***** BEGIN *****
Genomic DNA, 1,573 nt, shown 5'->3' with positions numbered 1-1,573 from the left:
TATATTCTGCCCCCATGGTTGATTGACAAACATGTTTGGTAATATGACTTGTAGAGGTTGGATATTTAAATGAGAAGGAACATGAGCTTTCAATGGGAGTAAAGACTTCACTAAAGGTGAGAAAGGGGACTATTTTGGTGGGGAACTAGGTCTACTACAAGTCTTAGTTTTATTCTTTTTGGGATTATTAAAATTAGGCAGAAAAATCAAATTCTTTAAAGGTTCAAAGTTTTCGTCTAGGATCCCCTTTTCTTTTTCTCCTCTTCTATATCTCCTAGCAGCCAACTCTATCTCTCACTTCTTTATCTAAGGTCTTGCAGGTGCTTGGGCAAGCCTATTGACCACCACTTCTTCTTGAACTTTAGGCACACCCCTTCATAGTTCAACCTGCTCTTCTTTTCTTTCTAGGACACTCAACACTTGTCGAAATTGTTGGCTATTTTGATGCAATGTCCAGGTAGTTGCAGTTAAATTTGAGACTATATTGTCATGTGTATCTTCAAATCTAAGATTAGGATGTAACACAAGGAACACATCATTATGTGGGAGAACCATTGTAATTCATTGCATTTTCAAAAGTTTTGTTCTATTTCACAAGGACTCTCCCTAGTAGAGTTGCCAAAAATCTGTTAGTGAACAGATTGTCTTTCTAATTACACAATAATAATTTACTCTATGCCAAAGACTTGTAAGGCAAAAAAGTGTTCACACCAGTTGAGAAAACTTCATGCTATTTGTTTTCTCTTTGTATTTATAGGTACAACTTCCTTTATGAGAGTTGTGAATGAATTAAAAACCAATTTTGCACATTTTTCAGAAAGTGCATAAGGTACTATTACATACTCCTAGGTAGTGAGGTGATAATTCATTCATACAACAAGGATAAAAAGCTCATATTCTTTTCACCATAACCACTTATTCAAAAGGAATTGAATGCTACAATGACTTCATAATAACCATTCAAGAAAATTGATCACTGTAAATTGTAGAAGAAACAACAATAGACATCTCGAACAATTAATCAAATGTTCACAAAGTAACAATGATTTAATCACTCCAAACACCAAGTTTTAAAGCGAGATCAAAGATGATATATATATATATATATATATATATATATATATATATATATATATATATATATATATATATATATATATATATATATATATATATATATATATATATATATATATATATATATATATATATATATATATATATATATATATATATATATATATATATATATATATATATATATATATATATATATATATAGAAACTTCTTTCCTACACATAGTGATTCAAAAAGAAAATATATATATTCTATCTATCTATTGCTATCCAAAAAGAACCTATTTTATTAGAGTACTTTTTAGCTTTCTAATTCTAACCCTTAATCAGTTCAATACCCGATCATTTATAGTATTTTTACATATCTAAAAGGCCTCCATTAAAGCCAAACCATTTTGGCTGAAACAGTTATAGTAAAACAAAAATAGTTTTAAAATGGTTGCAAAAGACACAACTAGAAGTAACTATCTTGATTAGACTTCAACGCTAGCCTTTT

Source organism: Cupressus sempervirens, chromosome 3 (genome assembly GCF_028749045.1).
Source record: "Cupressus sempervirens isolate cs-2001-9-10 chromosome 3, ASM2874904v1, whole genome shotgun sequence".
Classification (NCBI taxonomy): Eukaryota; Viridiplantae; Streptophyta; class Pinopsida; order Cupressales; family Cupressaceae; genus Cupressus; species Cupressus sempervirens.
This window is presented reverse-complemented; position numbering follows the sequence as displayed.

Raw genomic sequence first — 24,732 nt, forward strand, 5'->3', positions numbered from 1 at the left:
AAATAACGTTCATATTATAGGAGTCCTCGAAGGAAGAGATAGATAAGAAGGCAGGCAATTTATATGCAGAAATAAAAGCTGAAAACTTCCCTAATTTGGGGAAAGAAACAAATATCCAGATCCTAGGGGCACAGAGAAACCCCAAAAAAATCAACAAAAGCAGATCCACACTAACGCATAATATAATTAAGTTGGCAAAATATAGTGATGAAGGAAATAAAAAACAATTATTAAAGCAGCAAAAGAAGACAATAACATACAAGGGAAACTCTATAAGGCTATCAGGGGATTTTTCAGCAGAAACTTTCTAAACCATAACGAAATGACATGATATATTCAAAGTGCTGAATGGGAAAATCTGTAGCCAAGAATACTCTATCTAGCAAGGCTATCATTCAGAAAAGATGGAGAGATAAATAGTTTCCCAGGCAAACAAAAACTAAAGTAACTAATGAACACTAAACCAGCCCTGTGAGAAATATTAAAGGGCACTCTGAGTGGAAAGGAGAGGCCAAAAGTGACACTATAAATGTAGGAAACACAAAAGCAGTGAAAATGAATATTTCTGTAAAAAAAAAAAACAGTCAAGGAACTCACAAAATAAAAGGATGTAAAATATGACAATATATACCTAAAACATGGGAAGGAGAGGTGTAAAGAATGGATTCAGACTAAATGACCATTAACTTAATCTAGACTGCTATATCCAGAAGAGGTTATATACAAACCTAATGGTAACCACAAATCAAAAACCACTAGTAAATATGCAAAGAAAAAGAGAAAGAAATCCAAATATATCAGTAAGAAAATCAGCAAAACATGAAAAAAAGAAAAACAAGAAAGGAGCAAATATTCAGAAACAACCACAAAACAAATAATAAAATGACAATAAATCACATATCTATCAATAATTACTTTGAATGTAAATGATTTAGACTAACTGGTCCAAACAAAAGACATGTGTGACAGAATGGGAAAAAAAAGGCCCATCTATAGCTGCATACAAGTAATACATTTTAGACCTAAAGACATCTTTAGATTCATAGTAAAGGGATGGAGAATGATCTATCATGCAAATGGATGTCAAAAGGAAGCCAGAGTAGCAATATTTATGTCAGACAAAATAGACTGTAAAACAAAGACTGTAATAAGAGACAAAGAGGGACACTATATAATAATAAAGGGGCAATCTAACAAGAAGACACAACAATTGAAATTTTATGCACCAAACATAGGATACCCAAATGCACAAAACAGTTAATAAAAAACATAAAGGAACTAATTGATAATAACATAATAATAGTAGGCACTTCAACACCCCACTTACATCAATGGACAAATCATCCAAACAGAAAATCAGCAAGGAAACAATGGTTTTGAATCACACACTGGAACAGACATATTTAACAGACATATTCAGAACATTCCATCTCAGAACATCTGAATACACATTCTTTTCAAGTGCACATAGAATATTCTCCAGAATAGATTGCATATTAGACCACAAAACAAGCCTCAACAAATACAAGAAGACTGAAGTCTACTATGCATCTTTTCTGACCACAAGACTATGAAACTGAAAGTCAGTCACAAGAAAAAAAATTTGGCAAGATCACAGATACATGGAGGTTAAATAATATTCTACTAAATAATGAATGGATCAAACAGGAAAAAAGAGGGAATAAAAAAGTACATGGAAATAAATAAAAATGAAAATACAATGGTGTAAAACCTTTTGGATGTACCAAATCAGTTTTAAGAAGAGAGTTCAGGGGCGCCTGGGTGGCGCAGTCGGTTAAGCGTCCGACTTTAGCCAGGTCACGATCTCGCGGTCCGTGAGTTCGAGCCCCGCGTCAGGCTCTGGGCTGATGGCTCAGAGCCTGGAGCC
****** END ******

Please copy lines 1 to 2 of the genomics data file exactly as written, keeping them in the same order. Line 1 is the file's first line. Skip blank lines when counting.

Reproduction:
Genomic DNA, 1,573 nt, shown 5'->3' with positions numbered 1-1,573 from the left:
TATATTCTGCCCCCATGGTTGATTGACAAACATGTTTGGTAATATGACTTGTAGAGGTTGGATATTTAAATGAGAAGGAACATGAGCTTTCAATGGGAGTAAAGACTTCACTAAAGGTGAGAAAGGGGACTATTTTGGTGGGGAACTAGGTCTACTACAAGTCTTAGTTTTATTCTTTTTGGGATTATTAAAATTAGGCAGAAAAATCAAATTCTTTAAAGGTTCAAAGTTTTCGTCTAGGATCCCCTTTTCTTTTTCTCCTCTTCTATATCTCCTAGCAGCCAACTCTATCTCTCACTTCTTTATCTAAGGTCTTGCAGGTGCTTGGGCAAGCCTATTGACCACCACTTCTTCTTGAACTTTAGGCACACCCCTTCATAGTTCAACCTGCTCTTCTTTTCTTTCTAGGACACTCAACACTTGTCGAAATTGTTGGCTATTTTGATGCAATGTCCAGGTAGTTGCAGTTAAATTTGAGACTATATTGTCATGTGTATCTTCAAATCTAAGATTAGGATGTAACACAAGGAACACATCATTATGTGGGAGAACCATTGTAATTCATTGCATTTTCAAAAGTTTTGTTCTATTTCACAAGGACTCTCCCTAGTAGAGTTGCCAAAAATCTGTTAGTGAACAGATTGTCTTTCTAATTACACAATAATAATTTACTCTATGCCAAAGACTTGTAAGGCAAAAAAGTGTTCACACCAGTTGAGAAAACTTCATGCTATTTGTTTTCTCTTTGTATTTATAGGTACAACTTCCTTTATGAGAGTTGTGAATGAATTAAAAACCAATTTTGCACATTTTTCAGAAAGTGCATAAGGTACTATTACATACTCCTAGGTAGTGAGGTGATAATTCATTCATACAACAAGGATAAAAAGCTCATATTCTTTTCACCATAACCACTTATTCAAAAGGAATTGAATGCTACAATGACTTCATAATAACCATTCAAGAAAATTGATCACTGTAAATTGTAGAAGAAACAACAATAGACATCTCGAACAATTAATCAAATGTTCACAAAGTAACAATGATTTAATCACTCCAAACACCAAGTTTTAAAGCGAGATCAAAGATGATATATATATATATATATATATATATATATATATATATATATATATATATATATATATATATATATATATATATATATATATATATATATATATATATATATATATATATATATATATATATATATATATATATATATATATATATATATATATATATATATATATATATATATATATATATATATATATAGAAACTTCTTTCCTACACATAGTGATTCAAAAAGAAAATATATATATTCTATCTATCTATTGCTATCCAAAAAGAACCTATTTTATTAGAGTACTTTTTAGCTTTCTAATTCTAACCCTTAATCAGTTCAATACCCGATCATTTATAGTATTTTTACATATCTAAAAGGCCTCCATTAAAGCCAAACCATTTTGGCTGAAACAGTTATAGTAAAACAAAAATAGTTTTAAAATGGTTGCAAAAGACACAACTAGAAGTAACTATCTTGATTAGACTTCAACGCTAGCCTTTT